Events in Kiev this week have monopolized our attention, but behind the protests are signs that the “Central Powers“—Iran, Russia, and China—have managed to take advantage of the strategic bungling of the United States and its allies. WRM wrote about this in depth last week, but hints of this have been coming for some time: In 2011 essay for The American Interest, Samantha Ravich examined what she calls the “strategic cultures” shared by the three Central Powers:
Although China, Russia and Iran are not members of some new “axis of evil”, it is not off the mark to think of them, under their current leaderships, as part of an authoritarian rotary, or a group of governments that share similar strategic outlooks and know-how to invest broadly and creatively in their own long-term advantage. They are not allies, but they do share a certain body language, which gives them a mild affinity for one another. They know, too, that the United States doesn’t speak that language and shares no such affinity.The strategic cultures of China, Russia and Iran are all deeply rooted in their specific historical narratives, but they nonetheless share striking similarities. Each narrative runs the gamut from glory to ignominy. Each remembers a time when its empire was vast and its culture widespread. Yet each recalls humiliations suffered at the hands of foreigners, sometimes aided by internal dissidents, who exploited internal instability to end an empire. The two quests spawned from these narratives—to reclaim past glory and to guard against future humiliation—are ubiquitous in these countries’ strategic writings, and they influence how their current leaderships act in the world and in relation to the United States.
In the same issue, A. Wess Mitchell and Jakub Grygiel discussed how peripheral powers like China and Russia use a “probing” strategy to test the strength of a dominant power like America:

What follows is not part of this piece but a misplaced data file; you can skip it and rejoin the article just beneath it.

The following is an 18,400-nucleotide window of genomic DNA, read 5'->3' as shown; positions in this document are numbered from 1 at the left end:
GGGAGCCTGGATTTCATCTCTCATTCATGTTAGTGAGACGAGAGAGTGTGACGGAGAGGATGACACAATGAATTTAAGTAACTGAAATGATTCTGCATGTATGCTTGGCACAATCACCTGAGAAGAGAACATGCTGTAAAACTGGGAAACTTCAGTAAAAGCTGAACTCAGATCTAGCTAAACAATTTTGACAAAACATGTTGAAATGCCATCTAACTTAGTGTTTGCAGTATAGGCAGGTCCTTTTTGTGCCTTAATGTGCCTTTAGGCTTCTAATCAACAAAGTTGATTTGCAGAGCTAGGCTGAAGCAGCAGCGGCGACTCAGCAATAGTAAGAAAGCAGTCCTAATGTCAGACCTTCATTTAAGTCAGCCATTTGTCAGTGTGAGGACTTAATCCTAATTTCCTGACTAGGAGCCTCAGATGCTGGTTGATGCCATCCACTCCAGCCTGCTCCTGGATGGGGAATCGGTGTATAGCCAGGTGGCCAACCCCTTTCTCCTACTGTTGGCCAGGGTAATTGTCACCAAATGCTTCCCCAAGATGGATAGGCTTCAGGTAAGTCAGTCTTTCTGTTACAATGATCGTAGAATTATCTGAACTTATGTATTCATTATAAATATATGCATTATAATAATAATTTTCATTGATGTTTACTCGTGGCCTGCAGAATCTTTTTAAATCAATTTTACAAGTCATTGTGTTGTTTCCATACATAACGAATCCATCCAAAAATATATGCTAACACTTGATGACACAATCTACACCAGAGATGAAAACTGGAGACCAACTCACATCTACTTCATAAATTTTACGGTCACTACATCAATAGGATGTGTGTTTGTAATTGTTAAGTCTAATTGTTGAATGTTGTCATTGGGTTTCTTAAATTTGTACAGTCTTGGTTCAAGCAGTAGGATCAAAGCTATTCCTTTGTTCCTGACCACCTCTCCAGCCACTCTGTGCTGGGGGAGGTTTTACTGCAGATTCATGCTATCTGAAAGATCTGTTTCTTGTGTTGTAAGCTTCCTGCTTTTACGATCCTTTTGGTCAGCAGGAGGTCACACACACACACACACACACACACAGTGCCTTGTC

Would-be revisionists need to answer these questions before they act. One way past powers in their position have done so is by employing a strategy of periphery-probing—using low-intensity tests on the outer limits of the leading power’s strategic position. The tools used in probing run the spectrum from diplomatic pressure and political subversion to provocative maneuvers and small-scale military actions. The key is to achieve economy of exertion, to apply just enough pressure to gauge and tax the hegemon’s strength, but without provoking costly showdowns. Through this process, the revisionist can see what the United States is willing to defend and, more broadly, whether the geopolitical map of U.S. power still accurately reflects reality on the ground….We need not rely on abstract reasoning to believe that probing behavior already exists; there are several concrete examples before our eyes. Perhaps the most striking example is Russia’s August 2008 invasion of Georgia. The appearance of Russian troops forcefully redrawing the boundaries of the post-Cold War regional security order without an effective U.S. response established a clear precedent for low-cost challenges to U.S. interests. Subsequent Russian ratcheting may even have been premised on this successful probe. On missile defense, Russia threatened to place Iskander missiles in Kaliningrad. On Ukraine, it restated its opposition to a NATO Membership Action Plan. On Georgia, it ignored the EU-brokered ceasefire agreement and left its troops in Abkhazia and South Ossetia.